So when the second paper says this in the results section -"The Asperger adults demonstrated an advantage of RPM over Wechsler FSIQ that was significantly greater than that of the non-Asperger adult controls, Mann-Whitney U=366.5, p<.01"That statement is completely unsupported by the data. In pure numerical terms, the difference might seem to be larger, but in terms of actual increased of intelligence that statement is very much in doubt.Another quibble with the results is the use of averages (means) to represent the group rather than a median. If you have a set of non-linear values such as these percentiles, if really isn't valid to take an average because it is going to misrepresent where the middle of the group is. That goes double when the data is badly skewed, as is the case of the Asperger adults' Raven's test in the second paper. In that case the "average" was 74 but the standard deviation is 50(!). For that to happen, the bulk of the data has to be well below the 74th percentile which means the median value would be significantly lower.

So, in the Mottron group's recent paper on superiority of those with Asperger's syndrome on the Raven's matrices test we see that the mean score was 74th percentile but the standard deviation was nearly 50 (not quite 50 as MJ stated but very close). This means the data did not follow a normally distributed bell curve but were rather heavily skewed to one side or were bimodally distributed making the mean value of 74th percentile meaningless.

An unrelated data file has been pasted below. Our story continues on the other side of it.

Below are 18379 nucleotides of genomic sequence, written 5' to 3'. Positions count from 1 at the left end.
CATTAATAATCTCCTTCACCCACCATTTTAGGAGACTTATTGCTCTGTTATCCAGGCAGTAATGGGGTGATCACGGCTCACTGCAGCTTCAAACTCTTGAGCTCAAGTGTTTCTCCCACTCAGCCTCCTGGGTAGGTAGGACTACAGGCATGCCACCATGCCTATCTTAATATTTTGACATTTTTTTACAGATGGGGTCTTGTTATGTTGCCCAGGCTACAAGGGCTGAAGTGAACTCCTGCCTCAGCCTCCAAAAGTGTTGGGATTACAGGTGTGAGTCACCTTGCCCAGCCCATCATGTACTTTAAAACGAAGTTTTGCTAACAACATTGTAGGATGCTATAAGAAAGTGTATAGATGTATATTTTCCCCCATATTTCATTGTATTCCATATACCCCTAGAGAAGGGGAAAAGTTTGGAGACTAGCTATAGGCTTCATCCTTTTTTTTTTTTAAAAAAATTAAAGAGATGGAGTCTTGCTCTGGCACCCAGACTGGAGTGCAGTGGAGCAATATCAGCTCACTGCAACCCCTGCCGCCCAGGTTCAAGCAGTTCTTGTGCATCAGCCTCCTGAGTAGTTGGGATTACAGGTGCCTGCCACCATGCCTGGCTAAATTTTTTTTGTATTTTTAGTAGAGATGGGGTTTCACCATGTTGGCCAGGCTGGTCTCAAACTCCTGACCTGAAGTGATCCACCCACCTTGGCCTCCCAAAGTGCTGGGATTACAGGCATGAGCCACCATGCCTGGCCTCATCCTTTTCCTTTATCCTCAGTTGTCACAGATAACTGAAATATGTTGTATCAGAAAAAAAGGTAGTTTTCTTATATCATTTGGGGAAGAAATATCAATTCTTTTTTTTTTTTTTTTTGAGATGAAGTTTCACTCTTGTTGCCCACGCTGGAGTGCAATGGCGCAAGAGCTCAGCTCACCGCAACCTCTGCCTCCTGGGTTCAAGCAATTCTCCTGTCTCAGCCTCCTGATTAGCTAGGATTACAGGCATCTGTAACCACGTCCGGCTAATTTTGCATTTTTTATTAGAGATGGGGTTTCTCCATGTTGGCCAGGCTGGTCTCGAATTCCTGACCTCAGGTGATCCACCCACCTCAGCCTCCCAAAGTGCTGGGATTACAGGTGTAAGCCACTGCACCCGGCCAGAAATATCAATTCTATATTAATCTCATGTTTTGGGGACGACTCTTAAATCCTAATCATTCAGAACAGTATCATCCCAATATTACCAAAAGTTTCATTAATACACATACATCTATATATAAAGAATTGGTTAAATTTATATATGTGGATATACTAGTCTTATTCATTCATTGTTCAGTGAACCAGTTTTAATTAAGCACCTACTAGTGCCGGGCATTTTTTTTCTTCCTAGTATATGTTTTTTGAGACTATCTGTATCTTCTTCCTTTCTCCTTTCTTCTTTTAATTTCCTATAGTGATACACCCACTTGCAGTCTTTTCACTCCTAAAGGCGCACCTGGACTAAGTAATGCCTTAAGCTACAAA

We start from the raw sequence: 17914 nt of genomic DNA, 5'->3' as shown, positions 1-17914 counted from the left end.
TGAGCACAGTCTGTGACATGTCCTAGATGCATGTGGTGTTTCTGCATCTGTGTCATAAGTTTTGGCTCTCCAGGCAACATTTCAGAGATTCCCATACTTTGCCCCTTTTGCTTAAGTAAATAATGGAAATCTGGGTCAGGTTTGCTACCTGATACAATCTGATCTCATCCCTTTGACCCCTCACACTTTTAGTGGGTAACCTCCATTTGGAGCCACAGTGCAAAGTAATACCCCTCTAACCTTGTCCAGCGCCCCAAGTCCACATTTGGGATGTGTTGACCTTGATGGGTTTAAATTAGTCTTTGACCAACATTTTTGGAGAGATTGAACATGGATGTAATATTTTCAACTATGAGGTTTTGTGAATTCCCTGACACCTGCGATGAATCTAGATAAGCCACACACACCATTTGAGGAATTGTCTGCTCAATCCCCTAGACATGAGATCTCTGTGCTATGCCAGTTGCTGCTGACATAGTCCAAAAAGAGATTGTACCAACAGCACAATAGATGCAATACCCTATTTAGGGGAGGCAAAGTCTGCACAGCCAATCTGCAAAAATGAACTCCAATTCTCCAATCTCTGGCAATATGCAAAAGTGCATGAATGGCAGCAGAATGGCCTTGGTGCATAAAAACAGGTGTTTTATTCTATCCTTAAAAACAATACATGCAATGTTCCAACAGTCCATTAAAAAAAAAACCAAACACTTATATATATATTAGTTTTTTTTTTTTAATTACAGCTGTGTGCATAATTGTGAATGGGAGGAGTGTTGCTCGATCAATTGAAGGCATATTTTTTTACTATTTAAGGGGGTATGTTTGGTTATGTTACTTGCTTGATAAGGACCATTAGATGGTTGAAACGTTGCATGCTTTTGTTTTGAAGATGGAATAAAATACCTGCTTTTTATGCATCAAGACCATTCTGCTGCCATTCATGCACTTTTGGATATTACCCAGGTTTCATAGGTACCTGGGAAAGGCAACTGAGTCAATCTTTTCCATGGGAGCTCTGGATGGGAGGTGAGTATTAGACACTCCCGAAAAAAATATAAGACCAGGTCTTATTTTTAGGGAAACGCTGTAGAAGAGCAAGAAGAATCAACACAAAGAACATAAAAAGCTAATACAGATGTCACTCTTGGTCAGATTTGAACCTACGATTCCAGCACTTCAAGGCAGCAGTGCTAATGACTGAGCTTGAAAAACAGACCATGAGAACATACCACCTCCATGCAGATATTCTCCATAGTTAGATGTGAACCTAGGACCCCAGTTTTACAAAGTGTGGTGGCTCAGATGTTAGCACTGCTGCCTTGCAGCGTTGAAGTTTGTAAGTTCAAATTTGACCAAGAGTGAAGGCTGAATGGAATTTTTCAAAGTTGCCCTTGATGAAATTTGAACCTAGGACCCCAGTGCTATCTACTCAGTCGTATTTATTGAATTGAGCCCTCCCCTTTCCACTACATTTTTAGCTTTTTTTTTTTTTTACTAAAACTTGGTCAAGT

A simpler explanation may be in order. To use an analogy, let's say there were 100 people on an island. if 45 of them were 8 feet tall, 45 of them were 4 feet tall and 10 of them were 6 feet tall, you would be technically correct in stating that the average height of the islanders was six feet. But it would certainly be misleading to say that the islanders were typically 6 feet tall.

I have to wonder if other data from the Mottron group is interpreted in a similar fashion. Perhaps there is a much smaller sub group of autistics that has extremely superior skills in embedded figures, detecting pitch, etc. and another sub group that has greatly inferior skills with a few just in the middle. I admit I don't know the answer to that, but knowing about how different autistics can be from one another and the way the Mottron group interpreted their data in at least one study we can't really rule that out as a possibility.

So to date, there is questionable evidence that all or even a large subset of autistics has these superior skills that will allegedly help them achieve educational goals and job placement. To the best of my knowledge, Mottron has never given any evidence of correlations or relationships to these skills enabling success or answered why the negatives of behavioral and poor social skills would not cancel these out. Again I must ask you, Dr. Mottron, where's the beef?

Tuesday, November 1, 2011

Shallow brooks are noisy redux department

Today is autistics speaking day, which MJ of the autism jabberwocky blog
has commented on. I'm not sure whether or not MJ's percentages of higher functioning who are capable of communicating versus lower functioning unable to communicate are accurate. A significant portion of the reported increase in prevalence, I suspect, is because of increased awareness that autism can exist in persons of normal or above average intelligence. However, that may be neither here nor there. MJ does make some excellent points in this post about how the number of autistics unable to communicate or who may not have the inclination or education or both to write blog posts are not being represented.